Baroque Rhythms

Certain specific conventional rhythmic alteration took shape within an old and general traditional rhythmic flexibility. Baroque performers were expected to improve the expressiveness of music while adopting to their own personal taste.

Before and during the Baroque period, general liberty to modify rhythm were mainly related to pairing notes into units of a beat. This led to 3 problems:

Problem 1

A group of two notes may be paired in a variety of unequal rhythm which gave rise to an inequality problem.

Problem 2

Groups of two notes, unequally notated by dotting, could be paired in a variety of unequal rhythms which gave rise to a dotting problem.

Problem 3

Groups of two notes either equally or unequally notated by dotting against triples. This gave rise to a problem in triplets.

A general flexibility of rhythm is desirable in any Baroque music. The modification of rhythm can add to the vitality or the elegance of the interpretation when used with good judgement and good imagination judiciously.

If applied carelessly it can do more harm than good. When there is too much calculation it can be harmful. A little modification of rhythm is better than too much.

Inequality

Inequality is the unequal performance of notes notated equally. Inequality instruction survived from before, during and after the Baroque era and are of all nationalities.

‘The practice of them is not very certain, some use them in one way, some in another.’

Étiénne Loulié, leading French Authority on Inequality.

The method to be observed in playing quarter notes is to linger on the first, to hurry on the second, to linger again to the third, and to hurry on the fourth etc.

Francois Couperin wrote ‘we write otherwise than we perform…the Italian on the contrary write their music in the true value which they have conceived for it. For example, we dot several eight notes in succession by step, and yet the we notate them equal.’

The eight notes must be performed equally, whereas sixteenth note are made unequal in Italian time for 2/4 and 2/8 time.

12/8 time is found in Italian, German, French and English music. Therefore, the eighth notes must be performed equally and sixteenth notes unequally.

It is necessary in pieces of a moderate piece, and even in Adagio, that the quickest notes be played with a certain inequality.

In lively melodies, inequality should be more marked than in melodies that are gracious and of a tender expression.

Variety of Inequality

Inequality can be performed in a variety of rhythms:

1.Triplets Rhythm which may be called as lilting rhythm;

2.Dotted Rhythm, which may be called vigorous inequality;

3.Inequality may be performed in two ways:

a) Standard Inequality – most commonly by lengthening the 1st note and shortening the second

b) Reverse Inequality – shortening the 1st note and lengthening the 2nd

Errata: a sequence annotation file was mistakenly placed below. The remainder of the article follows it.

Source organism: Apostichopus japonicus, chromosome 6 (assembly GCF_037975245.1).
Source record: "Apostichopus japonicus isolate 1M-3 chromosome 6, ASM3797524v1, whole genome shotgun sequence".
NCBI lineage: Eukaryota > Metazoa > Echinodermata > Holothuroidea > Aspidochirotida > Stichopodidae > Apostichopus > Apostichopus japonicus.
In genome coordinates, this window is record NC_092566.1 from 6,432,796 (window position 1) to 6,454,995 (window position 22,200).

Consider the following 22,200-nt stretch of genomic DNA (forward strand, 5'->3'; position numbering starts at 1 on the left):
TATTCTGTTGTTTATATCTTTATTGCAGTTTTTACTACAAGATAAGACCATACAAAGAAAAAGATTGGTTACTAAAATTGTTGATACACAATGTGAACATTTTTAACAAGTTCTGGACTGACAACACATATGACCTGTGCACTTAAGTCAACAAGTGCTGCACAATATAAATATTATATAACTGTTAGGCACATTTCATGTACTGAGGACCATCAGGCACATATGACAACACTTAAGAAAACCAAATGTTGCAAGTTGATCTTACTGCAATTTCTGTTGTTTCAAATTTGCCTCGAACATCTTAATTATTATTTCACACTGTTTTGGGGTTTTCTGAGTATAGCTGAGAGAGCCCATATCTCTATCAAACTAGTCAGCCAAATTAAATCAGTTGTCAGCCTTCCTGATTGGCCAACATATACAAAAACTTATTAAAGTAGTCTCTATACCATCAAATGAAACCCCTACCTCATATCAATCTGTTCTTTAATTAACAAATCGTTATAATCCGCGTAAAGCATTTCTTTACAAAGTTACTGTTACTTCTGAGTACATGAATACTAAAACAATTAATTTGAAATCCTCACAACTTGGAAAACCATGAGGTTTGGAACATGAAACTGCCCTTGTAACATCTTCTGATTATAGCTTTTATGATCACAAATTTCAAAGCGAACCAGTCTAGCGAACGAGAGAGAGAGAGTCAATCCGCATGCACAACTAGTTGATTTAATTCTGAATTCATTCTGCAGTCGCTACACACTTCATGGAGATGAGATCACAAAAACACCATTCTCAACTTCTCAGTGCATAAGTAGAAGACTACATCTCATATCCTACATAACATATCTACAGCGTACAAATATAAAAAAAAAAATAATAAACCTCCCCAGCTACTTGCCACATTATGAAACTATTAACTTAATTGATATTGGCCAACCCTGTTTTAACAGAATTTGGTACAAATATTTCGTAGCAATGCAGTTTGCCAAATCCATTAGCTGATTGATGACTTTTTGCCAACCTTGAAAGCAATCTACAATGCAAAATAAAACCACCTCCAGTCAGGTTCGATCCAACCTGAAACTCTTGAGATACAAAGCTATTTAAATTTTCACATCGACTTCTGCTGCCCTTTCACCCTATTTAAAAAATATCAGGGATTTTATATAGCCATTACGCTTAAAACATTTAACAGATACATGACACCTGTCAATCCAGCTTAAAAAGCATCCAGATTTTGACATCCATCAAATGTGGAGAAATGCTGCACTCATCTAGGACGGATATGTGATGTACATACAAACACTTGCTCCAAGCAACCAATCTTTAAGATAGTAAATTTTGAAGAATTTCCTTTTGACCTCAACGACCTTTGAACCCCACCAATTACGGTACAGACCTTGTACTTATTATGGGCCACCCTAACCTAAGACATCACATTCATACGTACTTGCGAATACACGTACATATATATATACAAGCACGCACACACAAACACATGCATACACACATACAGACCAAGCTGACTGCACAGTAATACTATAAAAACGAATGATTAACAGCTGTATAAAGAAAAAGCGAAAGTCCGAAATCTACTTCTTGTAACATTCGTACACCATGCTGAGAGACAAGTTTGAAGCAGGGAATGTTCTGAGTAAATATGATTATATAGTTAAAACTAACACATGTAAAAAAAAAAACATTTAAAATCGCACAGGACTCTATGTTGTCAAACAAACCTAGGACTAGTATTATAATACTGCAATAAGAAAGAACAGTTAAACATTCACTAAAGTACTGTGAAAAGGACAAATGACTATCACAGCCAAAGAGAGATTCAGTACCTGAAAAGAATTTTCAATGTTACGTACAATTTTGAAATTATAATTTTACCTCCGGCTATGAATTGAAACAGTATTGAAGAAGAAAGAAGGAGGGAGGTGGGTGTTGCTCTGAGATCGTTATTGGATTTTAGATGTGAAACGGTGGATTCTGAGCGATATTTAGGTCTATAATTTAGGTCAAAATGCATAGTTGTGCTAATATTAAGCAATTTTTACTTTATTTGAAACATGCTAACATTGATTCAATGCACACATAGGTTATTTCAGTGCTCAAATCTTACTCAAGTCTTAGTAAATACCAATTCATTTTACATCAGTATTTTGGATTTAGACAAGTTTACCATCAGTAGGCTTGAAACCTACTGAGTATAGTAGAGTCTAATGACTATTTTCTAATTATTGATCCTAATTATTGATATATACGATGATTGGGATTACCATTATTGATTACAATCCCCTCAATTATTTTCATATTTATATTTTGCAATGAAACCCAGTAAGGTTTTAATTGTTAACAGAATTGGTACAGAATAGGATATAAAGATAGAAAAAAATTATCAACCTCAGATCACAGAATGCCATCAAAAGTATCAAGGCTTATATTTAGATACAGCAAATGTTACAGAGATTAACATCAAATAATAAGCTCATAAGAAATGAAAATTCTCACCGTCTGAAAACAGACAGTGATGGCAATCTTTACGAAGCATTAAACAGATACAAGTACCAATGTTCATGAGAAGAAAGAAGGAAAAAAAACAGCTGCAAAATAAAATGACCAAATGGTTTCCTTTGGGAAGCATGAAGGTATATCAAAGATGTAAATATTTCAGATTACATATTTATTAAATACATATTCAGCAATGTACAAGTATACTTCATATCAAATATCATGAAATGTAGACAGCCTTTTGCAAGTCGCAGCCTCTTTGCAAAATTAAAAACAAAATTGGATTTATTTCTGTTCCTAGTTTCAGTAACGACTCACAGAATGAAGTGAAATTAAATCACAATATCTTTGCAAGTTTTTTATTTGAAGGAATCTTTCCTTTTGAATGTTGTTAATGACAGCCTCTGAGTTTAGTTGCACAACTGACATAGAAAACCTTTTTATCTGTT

Condition of Inequality

Notes should be falling naturally into pairs, mainly stepwise, and be neither very fast nor very slow. The following conditions must apply for lilting inequality:

  1. Falling naturally into pairs
  2. Be mainly stepwise
  3. Neither be very fast nor very slow
  4. Be of graceful rather than energetic in character
  5. Form melodic figures rather than integral turns of melody

As for vigorous inequality, notes should:

  1. Fall naturally into pairs
  2. Be mainly stepwise
  3. Be neither very fast nor very slow
  4. Be of energetic character rather than graceful
  5. Form melodic or rhythmic figures rather than integral turns of melody

Any slurs notated over a pair of notes encourage inequality; slurs notated over more notes than two prevent pairing and avoid inequality.

Staccato signs (dashes, wedges and dots) or other instructions like macqué, détachéz discourage pairing and prelude inequality.

Standard inequality requires a marked separation between each pair of notes (within beats), but none between the pair of notes (between beats).

Lilting inequality should be slurred by pairs in performance even if the notations are not marked in slurs. The first note requires some stress and a falling effect on the second note with some separation after each pair of notes (between beats).

Reverse inequality requires marked inequality between each pair (between beats) but none between each note of the pair (not within beats).

Vigorous inequality does not need to be slurred either in notation or in the performance. It requires no stress on the first note and does not require fading away on the second note.

A stepwise passage usually requires lilting inequality. Leapwise passages are not eligible for lilting inequality but more for energy.

Same exception applies for leapwise passages to be eligible for vigorous inequality as long as the effect is not too jerky.  This can be construed as unmusical.

Inequality can only occur in passages with the shortest or fastest notes. If notes are too short or too fast, the inequality does not take place.

The speed of inequality will determine the effect of the sound: it can only sound graceful at a moderate speed and if too fast it sounds jerky.

Unless it is intended for a special purpose, rhythms would have notated unequally in writing by dotting.

Instruction such as note inégales (unequal notes) may indicate at places that inequality is considered a good place to apply. Other passages may have instruction for note égale (equal notes) at places where inequality may not be considered as a good place to apply. This usually is written in Italian ‘si suona a tempo equal’ (one plays in equal time).

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